44. 44. Words of Wisdom from Microsoft Information architecture is not a one-time process, rather, it a continuous process. While an optimal information architecture may not always be obvious to end-users, a poorly designed and managed information architecture will certainly be remembered if the experience is a bad one. Keep measuring, keep evolving, and keep it relevant and fresh. https://docs.microsoft.com/en-us/sharepoint/dev/solution-guidance/portal-information-architecture
  45. 45. IA + Governance in Microsoft Teams • Group and team creation, naming, classification, and guest access • Document your organization’s requirements for team creation, naming, classification, and guest access. • Identify existing SharePoint sites to be “Groupified” and connected to new Teams • Identify existing Office 365 Groups to also be “Groupified” and connected to new Teams • Plan to implement these requirements as a part of your Teams rollout. • Communicate and publish your policies to inform Teams users of the behavior they can expect. https://docs.microsoft.com/en-us/microsoftteams/plan-teams-governance
  46. 46. IA + Governance in Microsoft Teams • Group and team expiration, retention, and archiving • Document your organization’s requirements for team expiration, data retention, and archiving. • Plan to implement these requirements as part of your Teams rollout. • Communicate and publish your policies to inform Teams users of the behavior they can expect. https://docs.microsoft.com/en-us/microsoftteams/plan-teams-governance
  47. 47. IA + Governance in Microsoft Teams • Teams feature management • Document your organization’s requirements for limiting Teams features at the tenant and user level. • Plan to implement your specific requirements as part of your Teams rollout. • Communicate and publish your policies to inform Teams users of the behavior they can expect. • Security and compliance https://docs.microsoft.com/en-us/microsoftteams/plan-teams-governance
  48. 48. www.SuccessWithTeams.com
  49. 49. 10 Tips to get Started with Microsoft Teams (article by MVP Susan Hanley) 1. Before you create a new Microsoft Team or Office 365 Group, see if one already exists. 2. If you have an existing Group and want to leverage Teams, be sure to connect the Team and Group at set up. 3. Think about naming conventions for Groups and Teams. 4. Create a new Team for each project. 5. Do a little up front planning with your team to identify some initial channels —but don’t go overboard. 6. Try to avoid customizing the default Documents (i.e. Shared%20Documents) library in your Team-connected SharePoint site. 7. Understand the different user experiences for interacting with files in the Teams vs. SharePoint interfaces—and plan accordingly. 8. Determine your “go to” user experience for files, but make it easy see the big picture. 9. Create a link to your Team from SharePoint. 10. Share your tips, ideas, and questions in the Microsoft Tech Community https://www.computerworld.com/article/3179768/enterprise-applications/10-tips-to-get-started-with-microsoft-teams.html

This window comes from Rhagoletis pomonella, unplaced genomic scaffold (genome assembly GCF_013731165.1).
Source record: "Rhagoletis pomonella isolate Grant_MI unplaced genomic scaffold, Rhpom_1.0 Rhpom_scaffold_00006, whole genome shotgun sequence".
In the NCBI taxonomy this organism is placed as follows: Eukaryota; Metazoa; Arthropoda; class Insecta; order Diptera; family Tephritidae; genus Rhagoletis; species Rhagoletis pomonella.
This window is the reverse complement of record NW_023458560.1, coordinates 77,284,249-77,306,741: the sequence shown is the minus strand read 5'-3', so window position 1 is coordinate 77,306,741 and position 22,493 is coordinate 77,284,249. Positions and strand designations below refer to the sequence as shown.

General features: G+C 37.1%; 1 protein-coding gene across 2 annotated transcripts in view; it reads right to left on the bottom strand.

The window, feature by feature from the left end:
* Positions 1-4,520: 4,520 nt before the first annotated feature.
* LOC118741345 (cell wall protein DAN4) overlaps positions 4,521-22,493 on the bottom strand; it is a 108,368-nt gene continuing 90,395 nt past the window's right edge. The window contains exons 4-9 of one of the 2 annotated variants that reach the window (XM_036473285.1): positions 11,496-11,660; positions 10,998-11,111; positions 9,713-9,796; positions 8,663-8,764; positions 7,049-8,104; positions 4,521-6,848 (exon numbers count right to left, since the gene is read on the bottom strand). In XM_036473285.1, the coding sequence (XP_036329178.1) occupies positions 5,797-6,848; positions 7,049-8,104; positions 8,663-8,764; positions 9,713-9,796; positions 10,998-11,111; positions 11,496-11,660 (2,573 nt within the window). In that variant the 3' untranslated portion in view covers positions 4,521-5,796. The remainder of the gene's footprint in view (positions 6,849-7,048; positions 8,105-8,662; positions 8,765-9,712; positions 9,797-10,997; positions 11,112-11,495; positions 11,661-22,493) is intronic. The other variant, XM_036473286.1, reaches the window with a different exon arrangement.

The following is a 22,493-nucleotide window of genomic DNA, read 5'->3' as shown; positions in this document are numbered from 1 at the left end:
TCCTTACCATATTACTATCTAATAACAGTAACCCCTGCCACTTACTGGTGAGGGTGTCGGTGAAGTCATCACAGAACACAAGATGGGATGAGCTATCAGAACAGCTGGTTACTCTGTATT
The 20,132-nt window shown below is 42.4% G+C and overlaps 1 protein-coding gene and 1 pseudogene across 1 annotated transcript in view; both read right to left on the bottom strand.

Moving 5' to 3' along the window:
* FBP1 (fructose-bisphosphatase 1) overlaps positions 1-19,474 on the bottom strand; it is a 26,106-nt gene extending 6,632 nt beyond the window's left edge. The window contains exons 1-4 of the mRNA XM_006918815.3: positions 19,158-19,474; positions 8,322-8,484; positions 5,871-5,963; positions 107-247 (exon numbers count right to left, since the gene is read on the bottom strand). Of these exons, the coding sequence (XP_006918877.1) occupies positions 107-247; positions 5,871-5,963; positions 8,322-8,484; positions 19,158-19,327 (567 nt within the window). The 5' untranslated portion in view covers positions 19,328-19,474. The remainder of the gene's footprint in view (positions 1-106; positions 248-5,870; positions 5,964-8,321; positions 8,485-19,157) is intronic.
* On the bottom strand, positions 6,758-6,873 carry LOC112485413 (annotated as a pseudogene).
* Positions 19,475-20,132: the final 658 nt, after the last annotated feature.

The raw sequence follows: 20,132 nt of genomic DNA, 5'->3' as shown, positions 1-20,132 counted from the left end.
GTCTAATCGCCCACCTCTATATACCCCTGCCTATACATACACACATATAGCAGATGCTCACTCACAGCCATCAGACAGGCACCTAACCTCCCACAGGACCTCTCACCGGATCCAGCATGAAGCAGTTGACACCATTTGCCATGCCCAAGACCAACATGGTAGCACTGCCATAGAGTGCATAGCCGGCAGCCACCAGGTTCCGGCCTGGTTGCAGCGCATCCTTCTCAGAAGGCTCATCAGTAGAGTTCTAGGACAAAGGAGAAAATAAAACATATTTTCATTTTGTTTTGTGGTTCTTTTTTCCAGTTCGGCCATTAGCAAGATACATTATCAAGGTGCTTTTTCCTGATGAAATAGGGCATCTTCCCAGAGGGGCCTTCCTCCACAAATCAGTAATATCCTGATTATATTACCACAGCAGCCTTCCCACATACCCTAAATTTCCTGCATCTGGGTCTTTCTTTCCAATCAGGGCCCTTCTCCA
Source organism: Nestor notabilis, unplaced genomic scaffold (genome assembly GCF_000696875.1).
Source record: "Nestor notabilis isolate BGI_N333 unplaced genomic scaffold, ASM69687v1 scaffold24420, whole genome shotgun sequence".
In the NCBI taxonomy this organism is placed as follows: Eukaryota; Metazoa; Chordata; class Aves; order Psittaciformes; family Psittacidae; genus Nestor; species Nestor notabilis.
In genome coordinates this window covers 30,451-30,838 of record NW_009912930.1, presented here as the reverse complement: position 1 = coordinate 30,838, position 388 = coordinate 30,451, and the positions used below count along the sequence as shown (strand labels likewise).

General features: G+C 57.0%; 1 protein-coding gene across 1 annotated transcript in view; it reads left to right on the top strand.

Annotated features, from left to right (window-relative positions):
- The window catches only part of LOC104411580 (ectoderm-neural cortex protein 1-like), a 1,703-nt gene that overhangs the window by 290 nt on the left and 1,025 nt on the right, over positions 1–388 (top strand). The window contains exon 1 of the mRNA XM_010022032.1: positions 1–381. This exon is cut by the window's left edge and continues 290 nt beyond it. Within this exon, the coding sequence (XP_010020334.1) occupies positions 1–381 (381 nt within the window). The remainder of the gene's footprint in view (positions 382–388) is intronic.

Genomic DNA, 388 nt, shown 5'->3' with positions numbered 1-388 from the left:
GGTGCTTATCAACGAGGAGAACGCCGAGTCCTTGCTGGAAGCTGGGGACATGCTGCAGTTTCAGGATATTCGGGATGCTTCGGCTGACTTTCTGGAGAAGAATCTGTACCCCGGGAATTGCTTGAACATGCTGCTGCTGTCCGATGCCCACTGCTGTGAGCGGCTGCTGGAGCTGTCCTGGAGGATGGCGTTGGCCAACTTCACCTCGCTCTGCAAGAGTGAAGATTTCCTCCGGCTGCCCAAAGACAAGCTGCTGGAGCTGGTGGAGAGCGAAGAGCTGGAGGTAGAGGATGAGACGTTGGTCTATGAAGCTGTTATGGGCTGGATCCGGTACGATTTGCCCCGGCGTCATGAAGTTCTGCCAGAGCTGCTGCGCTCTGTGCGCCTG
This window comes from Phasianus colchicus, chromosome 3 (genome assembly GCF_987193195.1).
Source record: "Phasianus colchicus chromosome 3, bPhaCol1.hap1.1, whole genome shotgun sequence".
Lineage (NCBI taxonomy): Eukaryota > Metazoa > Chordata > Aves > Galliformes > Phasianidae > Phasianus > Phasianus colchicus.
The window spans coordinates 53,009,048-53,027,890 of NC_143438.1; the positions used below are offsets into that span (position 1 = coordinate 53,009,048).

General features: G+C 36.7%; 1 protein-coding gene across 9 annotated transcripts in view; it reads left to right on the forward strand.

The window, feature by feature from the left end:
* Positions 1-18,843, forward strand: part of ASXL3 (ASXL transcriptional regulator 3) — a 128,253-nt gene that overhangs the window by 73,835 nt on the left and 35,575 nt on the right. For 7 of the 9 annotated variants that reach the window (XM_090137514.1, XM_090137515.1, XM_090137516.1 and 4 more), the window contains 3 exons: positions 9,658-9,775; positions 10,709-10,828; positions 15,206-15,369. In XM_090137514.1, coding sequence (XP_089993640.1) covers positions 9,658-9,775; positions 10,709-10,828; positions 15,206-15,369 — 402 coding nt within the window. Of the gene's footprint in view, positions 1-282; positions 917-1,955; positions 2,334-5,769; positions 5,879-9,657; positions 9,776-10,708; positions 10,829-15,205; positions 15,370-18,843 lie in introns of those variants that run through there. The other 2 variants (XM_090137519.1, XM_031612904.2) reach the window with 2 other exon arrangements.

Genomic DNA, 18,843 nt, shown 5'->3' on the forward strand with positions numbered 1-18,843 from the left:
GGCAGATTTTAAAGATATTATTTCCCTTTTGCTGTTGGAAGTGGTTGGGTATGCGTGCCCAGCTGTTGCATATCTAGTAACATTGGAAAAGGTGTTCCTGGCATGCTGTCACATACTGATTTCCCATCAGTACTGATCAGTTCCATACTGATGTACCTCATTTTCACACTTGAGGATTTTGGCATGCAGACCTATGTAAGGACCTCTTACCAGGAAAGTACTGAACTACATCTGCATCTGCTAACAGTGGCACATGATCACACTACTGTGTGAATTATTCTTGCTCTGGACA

50. 50. https://fto365dev.blob.core.windows.net/media/Defaul t/DocResources/en-us/Office_365_Adoption_Guide.pdf https://teamworktools.azurewebsites.net/tft/index.html
  51. 51. In my personal experience, what works is: • Start by talking to your users about their preferences – don’t design the IA on your own, with all of your personal biases. • Look at your IA through the lens of specific business scenarios – and understand the outcomes. • Be consistent! It’s easier to be consistent when governance and change management are the priority. • Look at your systems holistically, understanding both company-wide and line of business needs – and the gaps between them. • Be prepared to regularly iterate on your strategy. • Organic growth through pilots is the most sustainable model for successful enterprise collaboration.
  52. 52. Christian Buckley cbuck@collabtalk.com @buckleyplanet Thank you very much!
  53. 53. cbuck@collabtalk.com +1 425-246-2823 www.CollabTalk.com Contact Us Strategy. Influence. Amplification.